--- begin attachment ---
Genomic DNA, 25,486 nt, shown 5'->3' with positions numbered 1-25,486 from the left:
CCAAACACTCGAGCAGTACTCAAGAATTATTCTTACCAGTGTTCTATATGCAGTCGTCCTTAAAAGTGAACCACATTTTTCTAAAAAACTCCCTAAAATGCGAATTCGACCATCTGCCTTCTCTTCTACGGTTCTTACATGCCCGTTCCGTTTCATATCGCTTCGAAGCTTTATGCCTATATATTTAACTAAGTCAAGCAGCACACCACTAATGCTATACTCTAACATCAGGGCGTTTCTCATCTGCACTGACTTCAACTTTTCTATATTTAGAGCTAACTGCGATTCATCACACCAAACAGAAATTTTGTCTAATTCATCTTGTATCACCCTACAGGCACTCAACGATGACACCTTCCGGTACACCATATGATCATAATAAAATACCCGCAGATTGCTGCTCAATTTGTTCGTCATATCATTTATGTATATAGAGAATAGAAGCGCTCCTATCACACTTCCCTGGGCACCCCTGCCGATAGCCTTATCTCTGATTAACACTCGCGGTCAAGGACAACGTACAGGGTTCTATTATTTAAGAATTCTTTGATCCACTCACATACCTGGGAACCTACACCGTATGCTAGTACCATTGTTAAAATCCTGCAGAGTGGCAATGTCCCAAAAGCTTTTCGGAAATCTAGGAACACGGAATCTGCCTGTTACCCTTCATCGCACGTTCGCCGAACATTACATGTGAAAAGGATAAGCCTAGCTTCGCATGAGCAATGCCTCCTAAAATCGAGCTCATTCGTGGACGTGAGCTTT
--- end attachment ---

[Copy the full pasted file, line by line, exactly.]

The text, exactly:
Genomic DNA, 25,486 nt, shown 5'->3' with positions numbered 1-25,486 from the left:
CCAAACACTCGAGCAGTACTCAAGAATTATTCTTACCAGTGTTCTATATGCAGTCGTCCTTAAAAGTGAACCACATTTTTCTAAAAAACTCCCTAAAATGCGAATTCGACCATCTGCCTTCTCTTCTACGGTTCTTACATGCCCGTTCCGTTTCATATCGCTTCGAAGCTTTATGCCTATATATTTAACTAAGTCAAGCAGCACACCACTAATGCTATACTCTAACATCAGGGCGTTTCTCATCTGCACTGACTTCAACTTTTCTATATTTAGAGCTAACTGCGATTCATCACACCAAACAGAAATTTTGTCTAATTCATCTTGTATCACCCTACAGGCACTCAACGATGACACCTTCCGGTACACCATATGATCATAATAAAATACCCGCAGATTGCTGCTCAATTTGTTCGTCATATCATTTATGTATATAGAGAATAGAAGCGCTCCTATCACACTTCCCTGGGCACCCCTGCCGATAGCCTTATCTCTGATTAACACTCGCGGTCAAGGACAACGTACAGGGTTCTATTATTTAAGAATTCTTTGATCCACTCACATACCTGGGAACCTACACCGTATGCTAGTACCATTGTTAAAATCCTGCAGAGTGGCAATGTCCCAAAAGCTTTTCGGAAATCTAGGAACACGGAATCTGCCTGTTACCCTTCATCGCACGTTCGCCGAACATTACATGTGAAAAGGATAAGCCTAGCTTCGCATGAGCAATGCCTCCTAAAATCGAGCTCATTCGTGGACGTGAGCTTT